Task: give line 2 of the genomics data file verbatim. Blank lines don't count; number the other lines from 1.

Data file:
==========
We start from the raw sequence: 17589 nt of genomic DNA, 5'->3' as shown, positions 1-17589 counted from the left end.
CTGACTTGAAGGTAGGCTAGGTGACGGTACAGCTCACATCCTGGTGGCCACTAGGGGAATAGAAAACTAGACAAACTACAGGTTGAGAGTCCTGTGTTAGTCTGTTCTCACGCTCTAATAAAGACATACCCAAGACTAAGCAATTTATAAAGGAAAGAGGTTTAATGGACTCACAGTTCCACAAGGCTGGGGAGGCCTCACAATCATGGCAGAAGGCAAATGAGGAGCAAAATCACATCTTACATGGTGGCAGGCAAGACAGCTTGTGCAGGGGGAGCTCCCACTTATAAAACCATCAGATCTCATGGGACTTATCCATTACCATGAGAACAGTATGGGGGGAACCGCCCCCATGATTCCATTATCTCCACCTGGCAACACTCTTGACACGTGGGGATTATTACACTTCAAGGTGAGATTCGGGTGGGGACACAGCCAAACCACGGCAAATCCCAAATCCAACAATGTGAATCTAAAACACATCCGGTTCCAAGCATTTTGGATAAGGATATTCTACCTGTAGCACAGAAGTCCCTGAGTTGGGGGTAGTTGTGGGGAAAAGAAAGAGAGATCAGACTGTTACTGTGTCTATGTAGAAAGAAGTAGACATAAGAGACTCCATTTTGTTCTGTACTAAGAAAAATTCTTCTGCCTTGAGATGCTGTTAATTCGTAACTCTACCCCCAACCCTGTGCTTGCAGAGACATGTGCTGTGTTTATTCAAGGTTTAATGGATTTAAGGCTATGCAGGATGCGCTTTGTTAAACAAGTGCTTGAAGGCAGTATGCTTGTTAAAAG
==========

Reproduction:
CTGACTTGAAGGTAGGCTAGGTGACGGTACAGCTCACATCCTGGTGGCCACTAGGGGAATAGAAAACTAGACAAACTACAGGTTGAGAGTCCTGTGTTAGTCTGTTCTCACGCTCTAATAAAGACATACCCAAGACTAAGCAATTTATAAAGGAAAGAGGTTTAATGGACTCACAGTTCCACAAGGCTGGGGAGGCCTCACAATCATGGCAGAAGGCAAATGAGGAGCAAAATCACATCTTACATGGTGGCAGGCAAGACAGCTTGTGCAGGGGGAGCTCCCACTTATAAAACCATCAGATCTCATGGGACTTATCCATTACCATGAGAACAGTATGGGGGGAACCGCCCCCATGATTCCATTATCTCCACCTGGCAACACTCTTGACACGTGGGGATTATTACACTTCAAGGTGAGATTCGGGTGGGGACACAGCCAAACCACGGCAAATCCCAAATCCAACAATGTGAATCTAAAACACATCCGGTTCCAAGCATTTTGGATAAGGATATTCTACCTGTAGCACAGAAGTCCCTGAGTTGGGGGTAGTTGTGGGGAAAAGAAAGAGAGATCAGACTGTTACTGTGTCTATGTAGAAAGAAGTAGACATAAGAGACTCCATTTTGTTCTGTACTAAGAAAAATTCTTCTGCCTTGAGATGCTGTTAATTCGTAACTCTACCCCCAACCCTGTGCTTGCAGAGACATGTGCTGTGTTTATTCAAGGTTTAATGGATTTAAGGCTATGCAGGATGCGCTTTGTTAAACAAGTGCTTGAAGGCAGTATGCTTGTTAAAAG